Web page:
(Patience: A minor form of despair disguised as a virtue. ~Ambrose Bierce)
The picture above was taken in the dining room. That's the bathroom door dominating the picture. There are four doors that we have sanded down, but the bathroom is the only one we took off of its hinges. That is because the bathroom door was the only one that no longer closed. Our contractors have been correcting some settlement issues in the basement, and as a result the wall the bathroom door was in has moved quite a bit the past couple of months. The picture below was taken Sunday when I placed a level on top of the bathroom door frame.
This door frame was level when we bought the house. After taking that picture I carefully dismantled the entire frame. We'll let our general contractor handle straightening the door jamb, and then we'll carefully put the frame (and door) back up.
But, to show that the havoc to the bathroom wall is worthwhile I also have the following series of pictures from the bedroom directly above the bathroom:
At left is a stud from this knee wall in its condition when we bought the house. In the center is the same stud after about a month of slowing correcting the sagging beam in the basement. And at right is a current picture from the same knee wall. (The stud from the first two pictures is now behind insulation, but these double studs are only a few feet left of the one in the original pictures.) The contractors tell us that they are not planning to raise this wall any more. Although there is about another inch the studs could be raised, doing so would result in a very crooked bathroom floor downstairs. The bathroom floor is already a little bit wavy, but I'm not too concerned. After all, it's an old house, a few crooked floors seem appropriate. As long as the contractors are not concerned that anyone will fall through the floor, I'm content.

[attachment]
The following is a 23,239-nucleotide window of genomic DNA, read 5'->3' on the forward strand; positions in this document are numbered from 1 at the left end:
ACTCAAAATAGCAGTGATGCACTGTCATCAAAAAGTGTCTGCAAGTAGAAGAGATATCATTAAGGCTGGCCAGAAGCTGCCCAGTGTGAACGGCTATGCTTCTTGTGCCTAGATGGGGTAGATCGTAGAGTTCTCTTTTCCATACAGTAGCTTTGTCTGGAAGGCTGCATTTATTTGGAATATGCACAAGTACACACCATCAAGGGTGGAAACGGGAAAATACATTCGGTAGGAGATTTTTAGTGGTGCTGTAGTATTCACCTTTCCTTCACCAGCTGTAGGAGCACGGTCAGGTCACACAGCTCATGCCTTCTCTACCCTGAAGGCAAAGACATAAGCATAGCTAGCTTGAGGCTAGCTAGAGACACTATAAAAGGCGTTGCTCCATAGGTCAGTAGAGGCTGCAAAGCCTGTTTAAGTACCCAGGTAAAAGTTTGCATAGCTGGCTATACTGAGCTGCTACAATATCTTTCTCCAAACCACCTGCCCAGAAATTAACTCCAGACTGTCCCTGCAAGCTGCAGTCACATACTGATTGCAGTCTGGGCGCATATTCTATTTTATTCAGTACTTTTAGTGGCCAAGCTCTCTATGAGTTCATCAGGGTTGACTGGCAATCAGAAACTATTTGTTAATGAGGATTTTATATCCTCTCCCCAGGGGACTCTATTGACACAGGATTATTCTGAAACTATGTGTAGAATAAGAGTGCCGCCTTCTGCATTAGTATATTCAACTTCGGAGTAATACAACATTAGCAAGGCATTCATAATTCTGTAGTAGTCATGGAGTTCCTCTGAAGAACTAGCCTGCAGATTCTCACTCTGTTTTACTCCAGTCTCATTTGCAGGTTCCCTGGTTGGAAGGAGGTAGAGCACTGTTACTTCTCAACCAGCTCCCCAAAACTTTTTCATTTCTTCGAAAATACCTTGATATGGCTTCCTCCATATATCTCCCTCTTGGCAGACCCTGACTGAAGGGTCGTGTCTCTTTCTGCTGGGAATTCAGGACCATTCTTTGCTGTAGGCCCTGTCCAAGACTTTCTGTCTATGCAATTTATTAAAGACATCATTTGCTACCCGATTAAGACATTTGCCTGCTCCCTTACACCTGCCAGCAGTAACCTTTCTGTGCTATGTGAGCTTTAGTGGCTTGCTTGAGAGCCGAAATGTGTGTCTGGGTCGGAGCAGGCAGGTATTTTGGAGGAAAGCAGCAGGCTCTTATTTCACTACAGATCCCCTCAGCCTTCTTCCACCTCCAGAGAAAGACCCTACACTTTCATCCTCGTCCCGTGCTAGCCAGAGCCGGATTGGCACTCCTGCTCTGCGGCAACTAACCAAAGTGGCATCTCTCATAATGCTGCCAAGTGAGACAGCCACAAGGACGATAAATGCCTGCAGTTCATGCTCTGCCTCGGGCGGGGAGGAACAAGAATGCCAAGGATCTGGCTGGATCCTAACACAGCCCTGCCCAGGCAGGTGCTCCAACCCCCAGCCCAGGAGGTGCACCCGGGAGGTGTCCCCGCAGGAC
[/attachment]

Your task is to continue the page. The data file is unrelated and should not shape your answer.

To close today I have a couple more pictures pictures featuring Mother Nature. Here's a view of the stone bridge over the creek, taken from Charles and I's future bedroom:
And finally, a view from the kitchen. This is looking across the field to the cemetery where John & Elizabeth Einsel are buried.
The winter weather may complicate getting work done at the house, but it sure is providing some beautiful scenery.